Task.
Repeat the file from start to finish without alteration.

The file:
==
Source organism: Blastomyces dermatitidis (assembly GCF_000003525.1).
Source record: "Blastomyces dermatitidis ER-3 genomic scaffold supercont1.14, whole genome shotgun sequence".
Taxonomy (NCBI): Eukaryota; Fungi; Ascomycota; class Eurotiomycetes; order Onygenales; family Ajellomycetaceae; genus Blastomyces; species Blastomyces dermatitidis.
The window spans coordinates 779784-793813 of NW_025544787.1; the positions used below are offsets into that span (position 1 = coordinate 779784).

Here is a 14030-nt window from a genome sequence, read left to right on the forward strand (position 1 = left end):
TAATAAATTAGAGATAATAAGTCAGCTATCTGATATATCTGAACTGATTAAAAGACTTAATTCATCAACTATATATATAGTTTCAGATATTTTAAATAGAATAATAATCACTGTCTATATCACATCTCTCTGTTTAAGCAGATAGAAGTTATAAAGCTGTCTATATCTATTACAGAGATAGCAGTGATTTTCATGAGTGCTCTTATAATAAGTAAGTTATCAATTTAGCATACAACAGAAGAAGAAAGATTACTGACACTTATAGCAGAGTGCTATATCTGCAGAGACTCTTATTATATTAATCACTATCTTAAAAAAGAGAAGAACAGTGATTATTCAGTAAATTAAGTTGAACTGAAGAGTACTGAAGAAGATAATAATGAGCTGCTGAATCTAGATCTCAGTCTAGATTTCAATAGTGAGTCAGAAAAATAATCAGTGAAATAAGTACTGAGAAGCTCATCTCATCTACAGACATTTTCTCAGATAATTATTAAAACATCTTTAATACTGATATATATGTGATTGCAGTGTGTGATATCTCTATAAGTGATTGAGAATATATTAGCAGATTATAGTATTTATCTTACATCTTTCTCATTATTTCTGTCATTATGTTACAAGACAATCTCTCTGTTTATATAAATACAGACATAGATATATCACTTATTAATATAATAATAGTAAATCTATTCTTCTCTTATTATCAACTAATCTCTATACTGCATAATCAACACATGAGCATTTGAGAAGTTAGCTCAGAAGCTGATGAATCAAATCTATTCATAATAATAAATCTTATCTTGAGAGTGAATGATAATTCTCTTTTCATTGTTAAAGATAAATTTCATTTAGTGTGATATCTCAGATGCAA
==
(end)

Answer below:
Source organism: Blastomyces dermatitidis (assembly GCF_000003525.1).
Source record: "Blastomyces dermatitidis ER-3 genomic scaffold supercont1.14, whole genome shotgun sequence".
Taxonomy (NCBI): Eukaryota; Fungi; Ascomycota; class Eurotiomycetes; order Onygenales; family Ajellomycetaceae; genus Blastomyces; species Blastomyces dermatitidis.
The window spans coordinates 779784-793813 of NW_025544787.1; the positions used below are offsets into that span (position 1 = coordinate 779784).

Here is a 14030-nt window from a genome sequence, read left to right on the forward strand (position 1 = left end):
TAATAAATTAGAGATAATAAGTCAGCTATCTGATATATCTGAACTGATTAAAAGACTTAATTCATCAACTATATATATAGTTTCAGATATTTTAAATAGAATAATAATCACTGTCTATATCACATCTCTCTGTTTAAGCAGATAGAAGTTATAAAGCTGTCTATATCTATTACAGAGATAGCAGTGATTTTCATGAGTGCTCTTATAATAAGTAAGTTATCAATTTAGCATACAACAGAAGAAGAAAGATTACTGACACTTATAGCAGAGTGCTATATCTGCAGAGACTCTTATTATATTAATCACTATCTTAAAAAAGAGAAGAACAGTGATTATTCAGTAAATTAAGTTGAACTGAAGAGTACTGAAGAAGATAATAATGAGCTGCTGAATCTAGATCTCAGTCTAGATTTCAATAGTGAGTCAGAAAAATAATCAGTGAAATAAGTACTGAGAAGCTCATCTCATCTACAGACATTTTCTCAGATAATTATTAAAACATCTTTAATACTGATATATATGTGATTGCAGTGTGTGATATCTCTATAAGTGATTGAGAATATATTAGCAGATTATAGTATTTATCTTACATCTTTCTCATTATTTCTGTCATTATGTTACAAGACAATCTCTCTGTTTATATAAATACAGACATAGATATATCACTTATTAATATAATAATAGTAAATCTATTCTTCTCTTATTATCAACTAATCTCTATACTGCATAATCAACACATGAGCATTTGAGAAGTTAGCTCAGAAGCTGATGAATCAAATCTATTCATAATAATAAATCTTATCTTGAGAGTGAATGATAATTCTCTTTTCATTGTTAAAGATAAATTTCATTTAGTGTGATATCTCAGATGCAA